A pleasant walk to a quiet part of the city among rice fields
and farmland is Kanzeon-ji, once the most important temple in Kyushu. Visit the temple
together with nearby Kaidan-in, a Zen temple previously part of the Kanzeon-ji complex.
The walk from Dazaifu Station takes a little under 20 minutes. Alternatively, rent a
bicycle at the station to get there in half the time.
Kanzeon-ji was founded in the late 7th century by Emperor Tenji in honour of his late mother Empress Saimei. Construction took nearly 80 years and the temple wasn't dedicated until the year 746. Fifteen years later when an ordination hall was added, Kanzeon-ji became one of only three ordination sites in the country. Novice priests would visit from near and far to receive the Buddhist precepts and become fully-fledged priests.
At its height, the Kanzeon-ji temple complex consisted of 49 sub-temples. Most were lost to fire over the centuries and abandoned, but Kanzeon-ji's main hall and lecture hall were restored in the 17th century. The ordination hall also remains, but in the form of nearby Kaidan-in, and no longer a part of Kanzeon-ji.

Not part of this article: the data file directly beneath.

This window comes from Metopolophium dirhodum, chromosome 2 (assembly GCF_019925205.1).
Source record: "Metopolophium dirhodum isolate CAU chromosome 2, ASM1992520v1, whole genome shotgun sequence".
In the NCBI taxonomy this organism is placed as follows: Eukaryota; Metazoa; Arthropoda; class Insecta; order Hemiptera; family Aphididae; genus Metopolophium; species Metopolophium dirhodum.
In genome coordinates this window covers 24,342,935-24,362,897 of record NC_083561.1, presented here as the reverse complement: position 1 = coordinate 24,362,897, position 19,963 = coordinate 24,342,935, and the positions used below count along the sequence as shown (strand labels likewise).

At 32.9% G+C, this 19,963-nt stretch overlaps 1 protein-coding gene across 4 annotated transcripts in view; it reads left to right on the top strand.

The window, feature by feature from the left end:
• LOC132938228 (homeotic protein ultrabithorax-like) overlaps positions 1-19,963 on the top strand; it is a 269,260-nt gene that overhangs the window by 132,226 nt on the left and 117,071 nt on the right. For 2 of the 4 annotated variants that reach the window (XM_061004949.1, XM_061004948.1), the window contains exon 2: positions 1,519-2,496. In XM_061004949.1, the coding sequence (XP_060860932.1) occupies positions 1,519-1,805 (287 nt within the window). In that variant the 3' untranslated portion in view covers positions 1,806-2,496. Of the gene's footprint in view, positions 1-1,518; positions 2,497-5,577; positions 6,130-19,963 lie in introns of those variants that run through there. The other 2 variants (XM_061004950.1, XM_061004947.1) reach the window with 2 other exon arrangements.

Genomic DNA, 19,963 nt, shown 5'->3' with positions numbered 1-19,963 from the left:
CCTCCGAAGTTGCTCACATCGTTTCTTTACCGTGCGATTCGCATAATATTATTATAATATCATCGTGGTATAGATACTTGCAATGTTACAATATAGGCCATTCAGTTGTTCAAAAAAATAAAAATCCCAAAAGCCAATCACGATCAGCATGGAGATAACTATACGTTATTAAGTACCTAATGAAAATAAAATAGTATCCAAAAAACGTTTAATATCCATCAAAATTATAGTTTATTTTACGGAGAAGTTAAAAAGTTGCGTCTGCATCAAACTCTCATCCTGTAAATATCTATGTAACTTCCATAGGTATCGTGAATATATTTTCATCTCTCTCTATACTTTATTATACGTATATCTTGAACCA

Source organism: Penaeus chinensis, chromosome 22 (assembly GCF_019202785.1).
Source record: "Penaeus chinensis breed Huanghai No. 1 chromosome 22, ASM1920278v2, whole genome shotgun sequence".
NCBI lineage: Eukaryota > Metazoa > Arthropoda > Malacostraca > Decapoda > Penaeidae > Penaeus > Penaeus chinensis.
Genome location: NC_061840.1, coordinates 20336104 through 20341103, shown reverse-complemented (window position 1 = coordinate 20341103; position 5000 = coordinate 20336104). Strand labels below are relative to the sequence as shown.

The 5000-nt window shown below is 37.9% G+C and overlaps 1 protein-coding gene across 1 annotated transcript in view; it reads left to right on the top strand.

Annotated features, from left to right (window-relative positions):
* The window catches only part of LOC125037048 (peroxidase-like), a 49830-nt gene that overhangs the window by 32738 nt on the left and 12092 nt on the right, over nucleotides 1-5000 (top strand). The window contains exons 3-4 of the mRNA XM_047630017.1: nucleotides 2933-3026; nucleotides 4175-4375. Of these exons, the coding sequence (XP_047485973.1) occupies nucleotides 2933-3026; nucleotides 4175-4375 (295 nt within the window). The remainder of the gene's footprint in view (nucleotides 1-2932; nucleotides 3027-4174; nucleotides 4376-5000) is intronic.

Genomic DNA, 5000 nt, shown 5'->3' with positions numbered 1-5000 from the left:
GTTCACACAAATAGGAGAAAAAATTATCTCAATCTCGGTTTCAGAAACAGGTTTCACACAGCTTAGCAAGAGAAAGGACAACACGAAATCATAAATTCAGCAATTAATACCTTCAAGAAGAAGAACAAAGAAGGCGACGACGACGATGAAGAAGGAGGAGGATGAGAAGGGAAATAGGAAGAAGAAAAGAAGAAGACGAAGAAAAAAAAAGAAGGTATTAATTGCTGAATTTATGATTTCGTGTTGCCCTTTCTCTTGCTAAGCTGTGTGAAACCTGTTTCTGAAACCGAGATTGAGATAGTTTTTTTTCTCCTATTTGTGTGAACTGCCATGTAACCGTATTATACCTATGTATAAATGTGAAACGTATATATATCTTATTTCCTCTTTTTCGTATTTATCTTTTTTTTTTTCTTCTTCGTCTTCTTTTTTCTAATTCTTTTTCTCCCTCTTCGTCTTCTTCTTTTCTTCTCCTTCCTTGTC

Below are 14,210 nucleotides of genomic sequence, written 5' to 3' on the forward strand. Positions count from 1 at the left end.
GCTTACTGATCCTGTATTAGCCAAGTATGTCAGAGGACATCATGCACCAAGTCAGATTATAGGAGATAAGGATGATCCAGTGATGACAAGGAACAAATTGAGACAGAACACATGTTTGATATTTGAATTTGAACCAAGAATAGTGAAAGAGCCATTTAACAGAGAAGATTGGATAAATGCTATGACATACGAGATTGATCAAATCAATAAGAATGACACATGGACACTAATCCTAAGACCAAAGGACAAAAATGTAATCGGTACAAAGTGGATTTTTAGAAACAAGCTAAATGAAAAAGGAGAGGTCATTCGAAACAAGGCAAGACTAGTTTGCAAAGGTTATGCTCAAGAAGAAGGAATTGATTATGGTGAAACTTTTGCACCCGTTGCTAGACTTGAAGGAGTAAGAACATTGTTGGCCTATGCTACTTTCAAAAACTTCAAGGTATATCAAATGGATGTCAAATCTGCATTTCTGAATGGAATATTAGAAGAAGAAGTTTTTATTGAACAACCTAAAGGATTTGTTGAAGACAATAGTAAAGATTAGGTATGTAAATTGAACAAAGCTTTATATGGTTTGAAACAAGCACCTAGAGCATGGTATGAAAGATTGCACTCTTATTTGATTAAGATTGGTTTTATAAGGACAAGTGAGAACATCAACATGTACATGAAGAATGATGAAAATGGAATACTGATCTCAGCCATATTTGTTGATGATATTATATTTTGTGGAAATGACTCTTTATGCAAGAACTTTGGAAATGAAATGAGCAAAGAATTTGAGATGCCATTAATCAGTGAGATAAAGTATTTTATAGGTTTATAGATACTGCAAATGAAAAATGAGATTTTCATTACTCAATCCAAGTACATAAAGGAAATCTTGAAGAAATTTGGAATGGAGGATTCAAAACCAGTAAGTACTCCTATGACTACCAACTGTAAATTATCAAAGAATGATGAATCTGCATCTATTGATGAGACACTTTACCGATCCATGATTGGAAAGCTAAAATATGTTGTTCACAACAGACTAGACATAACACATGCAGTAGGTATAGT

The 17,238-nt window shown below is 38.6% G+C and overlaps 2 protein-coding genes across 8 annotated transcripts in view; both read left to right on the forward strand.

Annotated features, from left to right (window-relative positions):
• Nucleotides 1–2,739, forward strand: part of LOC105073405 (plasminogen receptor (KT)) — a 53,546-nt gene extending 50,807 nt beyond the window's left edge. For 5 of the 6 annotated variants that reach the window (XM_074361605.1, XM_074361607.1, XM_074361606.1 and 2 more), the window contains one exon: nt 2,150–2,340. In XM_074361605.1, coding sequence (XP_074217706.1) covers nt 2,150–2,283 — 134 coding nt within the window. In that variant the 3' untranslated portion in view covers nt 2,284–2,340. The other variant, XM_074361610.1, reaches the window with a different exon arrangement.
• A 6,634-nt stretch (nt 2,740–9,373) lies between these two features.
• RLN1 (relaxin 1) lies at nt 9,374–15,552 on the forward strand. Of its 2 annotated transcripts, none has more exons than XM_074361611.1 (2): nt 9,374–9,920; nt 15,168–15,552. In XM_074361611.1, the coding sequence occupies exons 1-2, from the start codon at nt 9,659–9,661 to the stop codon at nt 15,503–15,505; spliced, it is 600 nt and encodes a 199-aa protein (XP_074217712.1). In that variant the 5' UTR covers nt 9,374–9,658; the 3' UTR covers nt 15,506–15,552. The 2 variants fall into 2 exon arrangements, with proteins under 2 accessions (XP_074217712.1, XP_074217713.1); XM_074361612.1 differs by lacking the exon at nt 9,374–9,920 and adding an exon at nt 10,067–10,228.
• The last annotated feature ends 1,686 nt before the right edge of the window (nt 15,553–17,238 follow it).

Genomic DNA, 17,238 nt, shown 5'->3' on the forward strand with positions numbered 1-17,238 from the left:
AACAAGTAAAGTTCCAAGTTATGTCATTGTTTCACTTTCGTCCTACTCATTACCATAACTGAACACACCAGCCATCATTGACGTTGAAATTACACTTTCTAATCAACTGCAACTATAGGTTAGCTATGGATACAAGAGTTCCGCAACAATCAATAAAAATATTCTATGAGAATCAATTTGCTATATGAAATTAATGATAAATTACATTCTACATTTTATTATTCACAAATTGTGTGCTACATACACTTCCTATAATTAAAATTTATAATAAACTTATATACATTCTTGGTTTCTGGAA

The highlight of a visit to the temple is its treasure house. It boasts a wealth of culturally significant artworks, including one of the largest displays of Buddhist statuary in Kyushu. Among the collection are several ancient sculptures almost five-meters tall, a 9th century sculpture of the wrathful guardian deity Tobatsu Bishamonten, and three masks used for the dramas and imperial court dances that were regular features at the temple. Admission to the treasure house is just 500 yen for adults, with discounts for children. Entrance to the temple itself is free of charge.